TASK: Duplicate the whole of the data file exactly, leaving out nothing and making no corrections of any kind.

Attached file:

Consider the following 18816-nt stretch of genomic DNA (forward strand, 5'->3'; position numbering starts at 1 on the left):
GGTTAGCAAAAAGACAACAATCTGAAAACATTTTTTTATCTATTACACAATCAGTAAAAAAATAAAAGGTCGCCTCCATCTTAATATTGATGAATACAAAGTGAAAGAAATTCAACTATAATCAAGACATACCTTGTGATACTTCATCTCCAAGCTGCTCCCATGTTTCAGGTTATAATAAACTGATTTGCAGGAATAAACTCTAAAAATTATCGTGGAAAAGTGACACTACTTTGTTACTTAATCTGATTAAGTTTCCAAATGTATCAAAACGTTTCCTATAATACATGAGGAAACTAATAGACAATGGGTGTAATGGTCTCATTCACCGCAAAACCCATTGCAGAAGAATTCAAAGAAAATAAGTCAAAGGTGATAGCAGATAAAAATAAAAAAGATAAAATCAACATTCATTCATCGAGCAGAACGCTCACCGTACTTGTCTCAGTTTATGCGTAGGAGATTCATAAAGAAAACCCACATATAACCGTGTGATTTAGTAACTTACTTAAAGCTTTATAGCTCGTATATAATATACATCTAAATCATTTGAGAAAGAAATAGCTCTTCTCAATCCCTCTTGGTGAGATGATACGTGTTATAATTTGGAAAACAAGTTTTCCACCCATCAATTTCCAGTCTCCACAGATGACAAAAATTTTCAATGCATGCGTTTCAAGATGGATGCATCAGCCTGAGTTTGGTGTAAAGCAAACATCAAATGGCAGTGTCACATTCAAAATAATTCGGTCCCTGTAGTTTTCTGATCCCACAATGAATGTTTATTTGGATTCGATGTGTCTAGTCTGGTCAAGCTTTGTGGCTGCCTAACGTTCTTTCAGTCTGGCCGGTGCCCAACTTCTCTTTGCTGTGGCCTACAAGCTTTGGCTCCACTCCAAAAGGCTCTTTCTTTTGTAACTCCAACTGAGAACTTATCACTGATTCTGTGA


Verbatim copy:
Consider the following 18816-nt stretch of genomic DNA (forward strand, 5'->3'; position numbering starts at 1 on the left):
GGTTAGCAAAAAGACAACAATCTGAAAACATTTTTTTATCTATTACACAATCAGTAAAAAAATAAAAGGTCGCCTCCATCTTAATATTGATGAATACAAAGTGAAAGAAATTCAACTATAATCAAGACATACCTTGTGATACTTCATCTCCAAGCTGCTCCCATGTTTCAGGTTATAATAAACTGATTTGCAGGAATAAACTCTAAAAATTATCGTGGAAAAGTGACACTACTTTGTTACTTAATCTGATTAAGTTTCCAAATGTATCAAAACGTTTCCTATAATACATGAGGAAACTAATAGACAATGGGTGTAATGGTCTCATTCACCGCAAAACCCATTGCAGAAGAATTCAAAGAAAATAAGTCAAAGGTGATAGCAGATAAAAATAAAAAAGATAAAATCAACATTCATTCATCGAGCAGAACGCTCACCGTACTTGTCTCAGTTTATGCGTAGGAGATTCATAAAGAAAACCCACATATAACCGTGTGATTTAGTAACTTACTTAAAGCTTTATAGCTCGTATATAATATACATCTAAATCATTTGAGAAAGAAATAGCTCTTCTCAATCCCTCTTGGTGAGATGATACGTGTTATAATTTGGAAAACAAGTTTTCCACCCATCAATTTCCAGTCTCCACAGATGACAAAAATTTTCAATGCATGCGTTTCAAGATGGATGCATCAGCCTGAGTTTGGTGTAAAGCAAACATCAAATGGCAGTGTCACATTCAAAATAATTCGGTCCCTGTAGTTTTCTGATCCCACAATGAATGTTTATTTGGATTCGATGTGTCTAGTCTGGTCAAGCTTTGTGGCTGCCTAACGTTCTTTCAGTCTGGCCGGTGCCCAACTTCTCTTTGCTGTGGCCTACAAGCTTTGGCTCCACTCCAAAAGGCTCTTTCTTTTGTAACTCCAACTGAGAACTTATCACTGATTCTGTGA